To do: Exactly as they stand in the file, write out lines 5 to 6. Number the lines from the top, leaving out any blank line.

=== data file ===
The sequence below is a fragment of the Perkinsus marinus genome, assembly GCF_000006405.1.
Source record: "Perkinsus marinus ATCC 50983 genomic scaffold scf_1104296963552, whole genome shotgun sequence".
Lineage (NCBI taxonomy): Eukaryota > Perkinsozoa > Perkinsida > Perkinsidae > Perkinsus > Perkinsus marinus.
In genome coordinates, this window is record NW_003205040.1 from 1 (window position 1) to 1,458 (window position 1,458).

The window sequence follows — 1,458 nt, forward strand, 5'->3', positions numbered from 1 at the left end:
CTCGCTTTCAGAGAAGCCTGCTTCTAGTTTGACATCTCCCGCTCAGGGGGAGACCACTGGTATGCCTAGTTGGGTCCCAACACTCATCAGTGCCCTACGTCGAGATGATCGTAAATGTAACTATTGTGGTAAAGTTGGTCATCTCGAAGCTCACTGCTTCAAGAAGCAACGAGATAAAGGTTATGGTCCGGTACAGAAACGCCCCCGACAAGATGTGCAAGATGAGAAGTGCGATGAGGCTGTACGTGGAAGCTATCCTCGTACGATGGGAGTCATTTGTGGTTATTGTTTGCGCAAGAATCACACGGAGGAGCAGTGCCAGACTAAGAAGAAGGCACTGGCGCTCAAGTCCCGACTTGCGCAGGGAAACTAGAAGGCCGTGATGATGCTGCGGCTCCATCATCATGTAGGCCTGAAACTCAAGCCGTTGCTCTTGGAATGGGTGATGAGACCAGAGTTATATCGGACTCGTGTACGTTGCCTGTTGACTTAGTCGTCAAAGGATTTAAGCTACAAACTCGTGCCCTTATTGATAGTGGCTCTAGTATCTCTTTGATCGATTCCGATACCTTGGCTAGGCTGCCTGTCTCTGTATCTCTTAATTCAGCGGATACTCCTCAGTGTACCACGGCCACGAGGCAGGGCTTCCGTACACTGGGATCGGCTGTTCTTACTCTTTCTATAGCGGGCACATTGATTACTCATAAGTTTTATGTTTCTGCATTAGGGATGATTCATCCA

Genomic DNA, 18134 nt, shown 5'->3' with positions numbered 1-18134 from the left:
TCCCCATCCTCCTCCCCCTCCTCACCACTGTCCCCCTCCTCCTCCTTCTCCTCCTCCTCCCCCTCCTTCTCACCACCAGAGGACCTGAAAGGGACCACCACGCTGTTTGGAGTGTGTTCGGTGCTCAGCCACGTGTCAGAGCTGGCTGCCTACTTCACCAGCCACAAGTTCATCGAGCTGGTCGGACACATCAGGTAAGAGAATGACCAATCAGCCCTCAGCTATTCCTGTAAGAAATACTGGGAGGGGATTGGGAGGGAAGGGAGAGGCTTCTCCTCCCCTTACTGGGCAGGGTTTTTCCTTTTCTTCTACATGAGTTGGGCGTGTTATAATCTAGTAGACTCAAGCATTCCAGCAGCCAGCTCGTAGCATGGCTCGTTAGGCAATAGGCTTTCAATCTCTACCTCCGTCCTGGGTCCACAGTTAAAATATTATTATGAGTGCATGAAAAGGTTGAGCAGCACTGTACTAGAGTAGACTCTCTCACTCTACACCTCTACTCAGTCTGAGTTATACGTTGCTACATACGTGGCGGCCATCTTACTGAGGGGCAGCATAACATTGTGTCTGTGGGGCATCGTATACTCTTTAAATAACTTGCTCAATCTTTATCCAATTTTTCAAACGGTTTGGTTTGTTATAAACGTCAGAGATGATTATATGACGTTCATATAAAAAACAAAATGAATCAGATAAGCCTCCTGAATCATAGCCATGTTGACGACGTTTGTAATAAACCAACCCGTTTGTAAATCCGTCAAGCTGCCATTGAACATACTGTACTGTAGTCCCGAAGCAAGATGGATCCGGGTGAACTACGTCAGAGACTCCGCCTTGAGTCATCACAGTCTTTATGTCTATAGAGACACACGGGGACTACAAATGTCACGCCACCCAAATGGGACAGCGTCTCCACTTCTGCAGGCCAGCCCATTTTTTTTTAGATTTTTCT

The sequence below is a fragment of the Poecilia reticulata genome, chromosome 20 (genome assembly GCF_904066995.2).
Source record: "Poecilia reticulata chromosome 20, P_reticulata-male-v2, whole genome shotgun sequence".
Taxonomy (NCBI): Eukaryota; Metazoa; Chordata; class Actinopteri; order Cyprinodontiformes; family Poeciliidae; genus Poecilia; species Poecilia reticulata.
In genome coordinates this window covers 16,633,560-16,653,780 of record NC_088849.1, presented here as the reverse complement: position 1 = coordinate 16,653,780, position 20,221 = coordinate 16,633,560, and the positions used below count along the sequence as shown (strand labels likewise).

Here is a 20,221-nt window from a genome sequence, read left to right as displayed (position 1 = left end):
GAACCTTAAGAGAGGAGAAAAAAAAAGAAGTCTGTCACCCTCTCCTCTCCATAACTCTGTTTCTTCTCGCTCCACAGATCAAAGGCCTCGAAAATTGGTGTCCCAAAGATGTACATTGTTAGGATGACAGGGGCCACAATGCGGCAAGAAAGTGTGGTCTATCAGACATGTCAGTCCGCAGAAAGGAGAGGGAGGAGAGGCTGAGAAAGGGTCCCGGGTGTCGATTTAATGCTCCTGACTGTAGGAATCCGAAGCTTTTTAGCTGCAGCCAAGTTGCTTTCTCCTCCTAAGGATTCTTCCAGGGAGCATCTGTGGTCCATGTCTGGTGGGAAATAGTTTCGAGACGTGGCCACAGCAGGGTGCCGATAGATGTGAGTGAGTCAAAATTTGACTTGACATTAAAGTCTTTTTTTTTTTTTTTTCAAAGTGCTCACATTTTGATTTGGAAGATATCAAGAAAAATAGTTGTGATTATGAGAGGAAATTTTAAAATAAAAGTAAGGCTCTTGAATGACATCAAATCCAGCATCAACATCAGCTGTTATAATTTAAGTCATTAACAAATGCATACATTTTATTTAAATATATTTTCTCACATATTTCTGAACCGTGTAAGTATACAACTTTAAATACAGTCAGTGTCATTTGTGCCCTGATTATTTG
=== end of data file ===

The window sequence follows — 1,458 nt, forward strand, 5'->3', positions numbered from 1 at the left end:
CTCGCTTTCAGAGAAGCCTGCTTCTAGTTTGACATCTCCCGCTCAGGGGGAGACCACTGGTATGCCTAGTTGGGTCCCAACACTCATCAGTGCCCTACGTCGAGATGATCGTAAATGTAACTATTGTGGTAAAGTTGGTCATCTCGAAGCTCACTGCTTCAAGAAGCAACGAGATAAAGGTTATGGTCCGGTACAGAAACGCCCCCGACAAGATGTGCAAGATGAGAAGTGCGATGAGGCTGTACGTGGAAGCTATCCTCGTACGATGGGAGTCATTTGTGGTTATTGTTTGCGCAAGAATCACACGGAGGAGCAGTGCCAGACTAAGAAGAAGGCACTGGCGCTCAAGTCCCGACTTGCGCAGGGAAACTAGAAGGCCGTGATGATGCTGCGGCTCCATCATCATGTAGGCCTGAAACTCAAGCCGTTGCTCTTGGAATGGGTGATGAGACCAGAGTTATATCGGACTCGTGTACGTTGCCTGTTGACTTAGTCGTCAAAGGATTTAAGCTACAAACTCGTGCCCTTATTGATAGTGGCTCTAGTATCTCTTTGATCGATTCCGATACCTTGGCTAGGCTGCCTGTCTCTGTATCTCTTAATTCAGCGGATACTCCTCAGTGTACCACGGCCACGAGGCAGGGCTTCCGTACACTGGGATCGGCTGTTCTTACTCTTTCTATAGCGGGCACATTGATTACTCATAAGTTTTATGTTTCTGCATTAGGGATGATTCATCCA